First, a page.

A unit of GameStop Corp. won an auction for the right to take over more than 160 stores that bankrupt consumer-electronics retailer RadioShack Corp. was planning to close. In court documents filed Wednesday in Wilmington, Delaware, RadioShack said GameStop's Spring Communications Holding — known as Spring Mobile — will pay $15,000 a store to take over leases at locations around the U.S. Spring has about two months to decide which of the stores it wants.
Bankrupt electronics retailer RadioShack received court approval on Friday for its plan to try to sell the leases to more than 1,100 stores that it will close by the end of February. RadioShack first proposed closing many of the locations early last year as it struggled to turn around its money-losing operations, but lenders demanded the stores remain open. After filing for Chapter 11 bankruptcy earlier this month, RadioShack moved quickly to abandon the stores to avoid paying March rent.
Brookstone, the luxury-gadget retailer, won bankruptcy court approval of its plan to sell the chain to a group of Chinese buyers for about $174 million that will be used to pay creditors. U.S. Bankruptcy Judge Brendan Linehan Shannon yesterday in Wilmington, Delaware, approved the sale to a company backed by the Chinese conglomerate Sanpower Group and the Hong Kong-based private equity firm Sailing Capital. The sale is the cornerstone of the retailer's bankruptcy exit plan, also approved today. "Today marks a new chapter in Brookstone's history," CEO Jim Speltz said in an emailed statement.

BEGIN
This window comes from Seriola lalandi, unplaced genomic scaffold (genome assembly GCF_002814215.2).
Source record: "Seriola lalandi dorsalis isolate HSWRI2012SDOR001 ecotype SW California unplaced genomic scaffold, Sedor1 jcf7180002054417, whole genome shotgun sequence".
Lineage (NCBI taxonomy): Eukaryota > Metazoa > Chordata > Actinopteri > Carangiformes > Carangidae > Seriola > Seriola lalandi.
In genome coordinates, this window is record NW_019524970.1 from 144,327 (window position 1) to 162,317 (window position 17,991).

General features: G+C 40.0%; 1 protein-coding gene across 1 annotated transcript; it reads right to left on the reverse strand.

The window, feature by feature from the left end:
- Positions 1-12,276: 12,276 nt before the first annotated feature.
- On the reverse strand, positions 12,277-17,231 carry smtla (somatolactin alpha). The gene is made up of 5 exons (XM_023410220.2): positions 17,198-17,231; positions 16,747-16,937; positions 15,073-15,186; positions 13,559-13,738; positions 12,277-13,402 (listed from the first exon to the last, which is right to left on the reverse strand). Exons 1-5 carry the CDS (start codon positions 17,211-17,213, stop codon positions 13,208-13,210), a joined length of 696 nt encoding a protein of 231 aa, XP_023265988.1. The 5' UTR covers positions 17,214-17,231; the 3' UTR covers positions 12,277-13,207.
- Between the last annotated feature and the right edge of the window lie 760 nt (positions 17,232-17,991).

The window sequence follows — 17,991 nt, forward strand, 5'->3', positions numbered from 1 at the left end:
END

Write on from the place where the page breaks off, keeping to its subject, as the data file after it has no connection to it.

Walgreens, armed with a new patent, sued Rite Aid, CVS and Shopko Stores Inc., claiming they're misappropriating its technology for refilling prescriptions with mobile phone scanners. Walgreens, the largest U.S. drugstore chain, with $72 billion in sales last fiscal year, got a patent last month for a system to "express refill" prescriptions and is entitled to exclusive use of the invention, the Deerfield, Ill.-based company said in complaints filed Jan. 31 in federal court in Wilmington, Del.
Edwin Watts Golf Shops, which sells golf equipment and apparel online and through 90 U.S. retail stores, filed for Chapter 11 bankruptcy protection. The company, owned by an affiliate of private-equity firm Sun Capital Partners Inc., listed assets and liabilities between $100 million and $500 million. Callaway Golf Co. is the largest unsecured creditor, with a claim of $4.6 million, according to papers filed today in U.S. Bankruptcy Court in Wilmington, Delaware.
Harry & David, the gourmet food-gift company, filed for bankruptcy protection after reaching an agreement with lenders to trim debt. The Medford, Ore.-based retailer, owned by investment funds controlled by Wasserstein & Co., listed assets and debt of as much as $500 million each in a Chapter 11 petition filed today in U.S. Bankruptcy Court in Wilmington, Delaware. Companies use Chapter 11 of the bankruptcy code to reorganize, cut debt and continue operating.